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At the end of April, we intensified our observations of the Eagles behaviour, and on Friday 4 May, we noticed a marked change in behaviour. Makatsa spent most of the time on the nest, leaving it only for very short periods. The pattern was followed on Saturday and Sunday, and we think that the first egg had been laid.
We now have a period of 44 days to allow for incubation, and after doing our calculations, will monitor very intensely from the middle of June. The very first sighting of prey being delivered to the nest will be a definite indication that the first chick had hatched.
My Raptor of the month is the Peregrine Falcon.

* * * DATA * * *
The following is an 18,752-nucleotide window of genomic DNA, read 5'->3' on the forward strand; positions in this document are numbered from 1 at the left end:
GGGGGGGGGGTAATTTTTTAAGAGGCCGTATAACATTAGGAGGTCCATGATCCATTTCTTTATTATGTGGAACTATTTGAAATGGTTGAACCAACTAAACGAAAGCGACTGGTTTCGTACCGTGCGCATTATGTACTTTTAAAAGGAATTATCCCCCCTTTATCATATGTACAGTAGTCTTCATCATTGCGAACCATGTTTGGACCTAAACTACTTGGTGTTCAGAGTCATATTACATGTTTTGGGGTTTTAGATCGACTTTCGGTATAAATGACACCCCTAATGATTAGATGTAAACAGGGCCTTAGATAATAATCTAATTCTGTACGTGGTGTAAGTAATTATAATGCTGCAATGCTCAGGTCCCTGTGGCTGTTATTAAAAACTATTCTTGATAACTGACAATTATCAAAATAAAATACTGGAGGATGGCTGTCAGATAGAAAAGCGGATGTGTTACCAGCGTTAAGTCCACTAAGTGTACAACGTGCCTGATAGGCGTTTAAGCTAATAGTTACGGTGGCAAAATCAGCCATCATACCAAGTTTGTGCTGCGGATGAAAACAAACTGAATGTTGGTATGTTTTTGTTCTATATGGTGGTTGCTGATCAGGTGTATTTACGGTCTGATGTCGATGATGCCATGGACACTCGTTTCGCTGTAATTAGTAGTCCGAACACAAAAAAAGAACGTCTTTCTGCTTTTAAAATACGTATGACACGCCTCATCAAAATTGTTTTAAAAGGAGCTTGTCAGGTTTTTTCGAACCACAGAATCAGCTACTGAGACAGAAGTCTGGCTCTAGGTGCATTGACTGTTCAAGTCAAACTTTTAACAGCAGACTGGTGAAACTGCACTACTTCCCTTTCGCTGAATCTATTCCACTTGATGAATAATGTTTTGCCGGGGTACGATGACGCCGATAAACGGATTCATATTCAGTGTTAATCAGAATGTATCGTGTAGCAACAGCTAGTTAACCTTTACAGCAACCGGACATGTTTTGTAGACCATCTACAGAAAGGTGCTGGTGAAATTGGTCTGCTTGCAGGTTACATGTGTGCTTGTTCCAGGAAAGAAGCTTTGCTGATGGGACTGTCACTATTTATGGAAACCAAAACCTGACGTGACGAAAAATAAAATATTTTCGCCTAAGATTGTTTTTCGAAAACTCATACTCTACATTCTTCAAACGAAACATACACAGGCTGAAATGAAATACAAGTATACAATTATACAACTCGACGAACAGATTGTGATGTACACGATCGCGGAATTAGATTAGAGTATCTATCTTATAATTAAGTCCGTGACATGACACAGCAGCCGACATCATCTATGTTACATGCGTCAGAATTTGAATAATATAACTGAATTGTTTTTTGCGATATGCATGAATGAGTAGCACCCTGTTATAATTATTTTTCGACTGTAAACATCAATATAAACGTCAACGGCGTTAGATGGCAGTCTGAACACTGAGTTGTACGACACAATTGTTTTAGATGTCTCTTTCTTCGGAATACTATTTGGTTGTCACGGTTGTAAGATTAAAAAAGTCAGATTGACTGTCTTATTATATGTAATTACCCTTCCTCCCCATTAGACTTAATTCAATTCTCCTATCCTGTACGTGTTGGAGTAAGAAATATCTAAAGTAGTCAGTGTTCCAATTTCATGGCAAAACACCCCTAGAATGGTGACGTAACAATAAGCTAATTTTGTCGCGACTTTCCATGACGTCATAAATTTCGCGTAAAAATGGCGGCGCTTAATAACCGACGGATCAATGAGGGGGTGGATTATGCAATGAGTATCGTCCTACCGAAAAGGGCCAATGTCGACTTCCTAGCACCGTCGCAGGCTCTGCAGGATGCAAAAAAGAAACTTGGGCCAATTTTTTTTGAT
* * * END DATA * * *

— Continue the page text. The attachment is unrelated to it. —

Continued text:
My choice for Raptor of the month, was so to speak, forced on me, as we have a resident pair right here in the Walter Sisulu National Botanical Garden. They are visible and flying around daily, and after an initial bit of aggression, the eagles seemed to have accepted their presence, and the eagles and falcons are often seen flying together in total harmony.
Like the Black Eagles, they prefer cliffs, and make their nests on rock ledges.
The most amazing thing about Peregrine Falcons is the fact that they can achieve speeds more than 300 kilometres per hour in a hunting dive. Their main diet consists of doves. They seldom sour, but achieves height by rapid wing flaps, and using thermals.
They then dive down on an unsuspecting dove below, and the impact at that speed kills the dove instantly.
The photographs are not of our resident pair, but I was fortunate enough to have found this one in the Kruger National Park.